The chronology of her life must always remain uncertain, as the Acts of her canonization, the chief historical sources, record no dates. Those given above are accepted by the best authorities.
Born of poor and pious parents, Rose was remarkable for holiness and for her miraculous powers from her earliest years. When but three years old, she raised to life her maternal aunt. At the age of seven, she had already lived the life of a recluse, devoting herself to penances. Her health succumbed, but she was reputed to have been cured by the Blessed Virgin Mary, who ordered her to enroll herself in the Third Order of Francis of Assisi, and to preach penance to Viterbo, at that time (1247) held by Frederick II, Holy Roman Emperor and a prey to political strife and heresy.
Her mission seems to have extended for about two years, and such was her success that the prefect of the city decided to banish her. The imperial power was seriously threatened. Accordingly, Rose and her parents were expelled from Viterbo in January 1250, and took refuge in Soriano nel Cimino. On 5 December, 1250, Rose foretold the speedy death of the emperor, a prophecy realized on 13 December. Soon afterwards she went to Vitorchiano, whose inhabitants, according to surviving reports, were affected by a supposed sorceress. Rose secured the conversion of all, even of the sorceress, by standing unscathed for three hours in the flames of a burning pyre. With the restoration of the papal power in Viterbo (1251) Rose returned.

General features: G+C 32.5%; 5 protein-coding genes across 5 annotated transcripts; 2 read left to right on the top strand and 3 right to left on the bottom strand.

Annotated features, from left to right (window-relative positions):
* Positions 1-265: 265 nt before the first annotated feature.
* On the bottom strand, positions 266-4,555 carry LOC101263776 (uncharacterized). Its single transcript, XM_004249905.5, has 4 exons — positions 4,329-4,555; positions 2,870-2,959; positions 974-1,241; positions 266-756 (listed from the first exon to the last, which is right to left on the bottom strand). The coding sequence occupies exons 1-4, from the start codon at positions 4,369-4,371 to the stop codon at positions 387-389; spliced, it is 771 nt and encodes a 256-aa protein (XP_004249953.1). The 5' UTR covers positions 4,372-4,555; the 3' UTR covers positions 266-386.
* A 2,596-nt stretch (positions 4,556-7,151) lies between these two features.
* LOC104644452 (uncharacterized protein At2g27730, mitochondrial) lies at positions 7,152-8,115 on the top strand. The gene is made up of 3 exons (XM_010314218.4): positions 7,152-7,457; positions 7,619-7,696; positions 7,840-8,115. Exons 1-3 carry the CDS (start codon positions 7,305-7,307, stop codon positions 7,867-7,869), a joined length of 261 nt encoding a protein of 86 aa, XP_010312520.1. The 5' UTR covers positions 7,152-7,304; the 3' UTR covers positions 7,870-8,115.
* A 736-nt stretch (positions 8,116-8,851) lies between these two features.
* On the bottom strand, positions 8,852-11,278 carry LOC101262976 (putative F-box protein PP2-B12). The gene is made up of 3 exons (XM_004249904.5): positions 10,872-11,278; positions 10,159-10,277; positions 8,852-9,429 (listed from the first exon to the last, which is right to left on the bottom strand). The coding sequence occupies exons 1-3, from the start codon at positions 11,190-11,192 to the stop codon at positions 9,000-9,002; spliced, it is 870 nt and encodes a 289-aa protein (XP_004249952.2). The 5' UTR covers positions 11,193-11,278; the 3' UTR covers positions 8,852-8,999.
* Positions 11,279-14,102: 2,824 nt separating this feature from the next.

She wished to enter the monastery of St. Mary of the Roses, but was refused because of her poverty. She agreed to her rejection, nonetheless foretelling her admission to the monastery after her death. The remainder of her life was spent in the cell in her father's house, where she died. The process of her canonization was opened in that year by Pope Innocent IV, but was not definitively undertaken until 1457. Her feast is celebrated on 4 September, when her body—believed by the faithful to be still incorrupt, despite the passage of time—is carried in procession through Viterbo.
Cleary lists his sources as follows:
Tacitus' Germania and Beatus Rhenanus (1485-1587): A Study of the Editorial and Exegetical Contribution of a Sixteenth Century Scholar.
Dec 22, 1997; From the late fifteenth through the nineteenth centuries, the Germania served German intellectuals as an indispensable text in...